The life cycle of cannabis

Cannabis is an annual, dioecious, flowering plant, part of the Cannabaceae genus of flora. The cannabis plant is a hardy and robust plant that grows in most parts of the world. It was first documented by the Chinese as early as 3000BC for its medical properties and since then has been known to grow on all continents.

Cannabaceae is indigenous to Asia and been used for its fibers and as a nutritional supplement, even a staple in the diet, for thousands of years. Only in recent years, since the 1960’s, has it become a firm favorite as a non-toxic, psychoactive, recreational activity. Cannabis has been used by many cultures, creeds, and colors from most countries on the planet for its “high” as well as its medicinal effects. Cannabis contains the compound THC (tetrahydrocannabinol), the cannabinoid responsible for the psychoactive effect.

Although popularized during the “Hippie movement”, it was used in the Western World during the early 19th and 20th centuries for its fibers and oils. Hemp (Sativa) has been an important industrial resource due to the many remarkable benefits of the plant.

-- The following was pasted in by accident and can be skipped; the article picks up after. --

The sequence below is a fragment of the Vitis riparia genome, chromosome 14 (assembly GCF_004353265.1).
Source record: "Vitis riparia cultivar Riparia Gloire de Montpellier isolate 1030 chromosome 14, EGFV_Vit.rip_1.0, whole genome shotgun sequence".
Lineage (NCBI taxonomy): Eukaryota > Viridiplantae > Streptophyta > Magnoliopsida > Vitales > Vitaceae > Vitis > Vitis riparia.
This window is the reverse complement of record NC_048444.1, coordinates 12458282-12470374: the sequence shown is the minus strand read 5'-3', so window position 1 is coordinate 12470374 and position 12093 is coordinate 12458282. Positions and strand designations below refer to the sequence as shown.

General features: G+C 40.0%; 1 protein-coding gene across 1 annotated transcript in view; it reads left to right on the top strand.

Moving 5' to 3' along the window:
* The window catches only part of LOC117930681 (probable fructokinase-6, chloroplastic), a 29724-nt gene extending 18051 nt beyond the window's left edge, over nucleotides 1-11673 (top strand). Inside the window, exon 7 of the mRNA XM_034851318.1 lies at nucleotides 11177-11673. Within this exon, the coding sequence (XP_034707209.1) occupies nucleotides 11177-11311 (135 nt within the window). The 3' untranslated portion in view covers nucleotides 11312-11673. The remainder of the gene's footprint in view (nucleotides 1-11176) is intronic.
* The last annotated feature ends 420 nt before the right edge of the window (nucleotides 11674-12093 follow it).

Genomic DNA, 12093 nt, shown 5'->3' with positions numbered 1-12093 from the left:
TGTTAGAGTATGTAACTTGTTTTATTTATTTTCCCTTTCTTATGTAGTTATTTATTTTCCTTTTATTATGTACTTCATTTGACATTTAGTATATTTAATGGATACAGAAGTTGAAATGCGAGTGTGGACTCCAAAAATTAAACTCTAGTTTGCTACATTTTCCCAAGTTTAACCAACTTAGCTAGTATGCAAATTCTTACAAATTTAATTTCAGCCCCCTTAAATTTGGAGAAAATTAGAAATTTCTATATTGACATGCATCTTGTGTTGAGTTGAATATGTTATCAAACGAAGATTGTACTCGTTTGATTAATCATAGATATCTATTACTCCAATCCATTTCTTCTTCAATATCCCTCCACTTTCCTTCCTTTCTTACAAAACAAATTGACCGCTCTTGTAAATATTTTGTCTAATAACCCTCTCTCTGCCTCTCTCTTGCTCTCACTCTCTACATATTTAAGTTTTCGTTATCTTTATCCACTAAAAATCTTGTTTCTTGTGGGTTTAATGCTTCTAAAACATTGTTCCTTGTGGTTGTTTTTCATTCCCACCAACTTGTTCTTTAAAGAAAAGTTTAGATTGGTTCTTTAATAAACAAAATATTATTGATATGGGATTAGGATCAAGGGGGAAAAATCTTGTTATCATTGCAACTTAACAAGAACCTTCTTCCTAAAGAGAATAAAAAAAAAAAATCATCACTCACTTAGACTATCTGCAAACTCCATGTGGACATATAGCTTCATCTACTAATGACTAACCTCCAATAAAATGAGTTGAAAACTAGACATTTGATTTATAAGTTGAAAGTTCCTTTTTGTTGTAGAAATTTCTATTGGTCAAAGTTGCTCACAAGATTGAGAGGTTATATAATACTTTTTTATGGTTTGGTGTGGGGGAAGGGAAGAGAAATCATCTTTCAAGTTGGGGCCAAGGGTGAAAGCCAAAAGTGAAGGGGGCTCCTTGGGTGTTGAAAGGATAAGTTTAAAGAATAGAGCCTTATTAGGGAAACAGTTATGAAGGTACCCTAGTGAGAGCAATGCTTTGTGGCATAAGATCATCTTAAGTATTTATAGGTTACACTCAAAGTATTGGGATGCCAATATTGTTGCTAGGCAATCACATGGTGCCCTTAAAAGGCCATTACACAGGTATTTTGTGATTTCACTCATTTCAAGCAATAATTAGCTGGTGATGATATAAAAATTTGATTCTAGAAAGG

Cannabis has many medicinal properties and can be used to treat symptoms from diseases such as Arthritis, HIV/Aids, cancer, dravet syndrome,  Alzheimer’s, asthma, chronic pain, nausea, and other medical diseases.

It’s also a great nutritional supplement. Seeds can be turned into flour or oil, or used in hundreds of recipes. Not only do the cannabis seeds taste delicious, they have high nutritional content, rich in essential amino acids, antioxidants, minerals, vitamins, and fiber.

The Plant

Species within the genus, Cannabaceae, might be disputed, but there are three recognized categories: Sativa, Indica, and Ruderalis.  Sativa cannabis tends to be taller and bigger than the other two species. Its leaves are longer and thinner, almost fingerlike, and it is found in equatorial regions. Sativa plants require longer flowering periods than the shorter flowering Indica. Indica cannabis plants are shorter than Sativa, and the leaves a lot broader than other species. Indica variety is found in sub-tropical regions like Pakistan and Afghanistan. The third species was found in Eastern Europe and Russia.  Called Ruderalis, it’s known as an auto-flowering plant. Ruderalis strains are also very small and have much smaller leaves than both Sativa and Indica varieties. There are thousands of combinations of cannabis strains offered by seedbanks, known as hybrids.

It all Starts with a Seed

A cannabis seed lies dormant until it is exposed to water and warmth. The endosperm of the seed contains enough calories to begin the life cycle of cannabis. A single tap root will split the seed shell and start searching for water and nutrients in the soil. Just after this, a single stem shoots upwards, searching for sunlight and air. This beginning stage of cannabis is known as the germination phase and lasts up to 3 weeks of its growth cycle.

1. Seedling Stage